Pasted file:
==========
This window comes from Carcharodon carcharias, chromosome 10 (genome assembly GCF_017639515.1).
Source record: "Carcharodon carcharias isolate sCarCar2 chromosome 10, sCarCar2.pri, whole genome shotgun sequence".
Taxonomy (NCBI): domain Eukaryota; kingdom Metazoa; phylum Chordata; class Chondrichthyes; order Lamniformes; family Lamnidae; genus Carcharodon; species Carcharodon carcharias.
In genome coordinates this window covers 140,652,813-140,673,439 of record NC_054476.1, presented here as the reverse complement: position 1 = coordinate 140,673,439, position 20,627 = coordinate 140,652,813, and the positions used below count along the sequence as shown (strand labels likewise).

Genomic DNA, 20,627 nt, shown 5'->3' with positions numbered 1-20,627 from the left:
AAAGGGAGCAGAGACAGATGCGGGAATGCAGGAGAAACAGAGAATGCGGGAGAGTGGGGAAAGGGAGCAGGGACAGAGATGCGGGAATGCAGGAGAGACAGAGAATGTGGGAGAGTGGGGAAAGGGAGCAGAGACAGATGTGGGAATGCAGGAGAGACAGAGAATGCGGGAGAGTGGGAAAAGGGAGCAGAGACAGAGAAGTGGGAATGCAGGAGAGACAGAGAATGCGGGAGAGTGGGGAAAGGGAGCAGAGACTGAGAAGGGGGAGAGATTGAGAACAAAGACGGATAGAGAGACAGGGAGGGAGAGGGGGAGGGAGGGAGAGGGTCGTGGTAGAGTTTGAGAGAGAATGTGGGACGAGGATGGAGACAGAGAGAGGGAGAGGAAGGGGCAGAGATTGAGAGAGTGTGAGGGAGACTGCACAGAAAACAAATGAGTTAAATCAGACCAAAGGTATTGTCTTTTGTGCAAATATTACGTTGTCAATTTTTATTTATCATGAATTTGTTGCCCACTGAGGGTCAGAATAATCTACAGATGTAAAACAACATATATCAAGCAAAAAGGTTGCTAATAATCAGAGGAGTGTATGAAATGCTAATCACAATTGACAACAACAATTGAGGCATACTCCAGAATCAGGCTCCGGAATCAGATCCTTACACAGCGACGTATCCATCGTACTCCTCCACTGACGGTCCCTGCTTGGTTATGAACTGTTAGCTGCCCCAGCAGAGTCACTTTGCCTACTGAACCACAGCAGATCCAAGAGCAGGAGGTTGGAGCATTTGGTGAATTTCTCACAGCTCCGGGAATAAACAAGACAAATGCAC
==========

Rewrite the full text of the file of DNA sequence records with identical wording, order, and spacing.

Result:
This window comes from Carcharodon carcharias, chromosome 10 (genome assembly GCF_017639515.1).
Source record: "Carcharodon carcharias isolate sCarCar2 chromosome 10, sCarCar2.pri, whole genome shotgun sequence".
Taxonomy (NCBI): domain Eukaryota; kingdom Metazoa; phylum Chordata; class Chondrichthyes; order Lamniformes; family Lamnidae; genus Carcharodon; species Carcharodon carcharias.
In genome coordinates this window covers 140,652,813-140,673,439 of record NC_054476.1, presented here as the reverse complement: position 1 = coordinate 140,673,439, position 20,627 = coordinate 140,652,813, and the positions used below count along the sequence as shown (strand labels likewise).

Genomic DNA, 20,627 nt, shown 5'->3' with positions numbered 1-20,627 from the left:
AAAGGGAGCAGAGACAGATGCGGGAATGCAGGAGAAACAGAGAATGCGGGAGAGTGGGGAAAGGGAGCAGGGACAGAGATGCGGGAATGCAGGAGAGACAGAGAATGTGGGAGAGTGGGGAAAGGGAGCAGAGACAGATGTGGGAATGCAGGAGAGACAGAGAATGCGGGAGAGTGGGAAAAGGGAGCAGAGACAGAGAAGTGGGAATGCAGGAGAGACAGAGAATGCGGGAGAGTGGGGAAAGGGAGCAGAGACTGAGAAGGGGGAGAGATTGAGAACAAAGACGGATAGAGAGACAGGGAGGGAGAGGGGGAGGGAGGGAGAGGGTCGTGGTAGAGTTTGAGAGAGAATGTGGGACGAGGATGGAGACAGAGAGAGGGAGAGGAAGGGGCAGAGATTGAGAGAGTGTGAGGGAGACTGCACAGAAAACAAATGAGTTAAATCAGACCAAAGGTATTGTCTTTTGTGCAAATATTACGTTGTCAATTTTTATTTATCATGAATTTGTTGCCCACTGAGGGTCAGAATAATCTACAGATGTAAAACAACATATATCAAGCAAAAAGGTTGCTAATAATCAGAGGAGTGTATGAAATGCTAATCACAATTGACAACAACAATTGAGGCATACTCCAGAATCAGGCTCCGGAATCAGATCCTTACACAGCGACGTATCCATCGTACTCCTCCACTGACGGTCCCTGCTTGGTTATGAACTGTTAGCTGCCCCAGCAGAGTCACTTTGCCTACTGAACCACAGCAGATCCAAGAGCAGGAGGTTGGAGCATTTGGTGAATTTCTCACAGCTCCGGGAATAAACAAGACAAATGCAC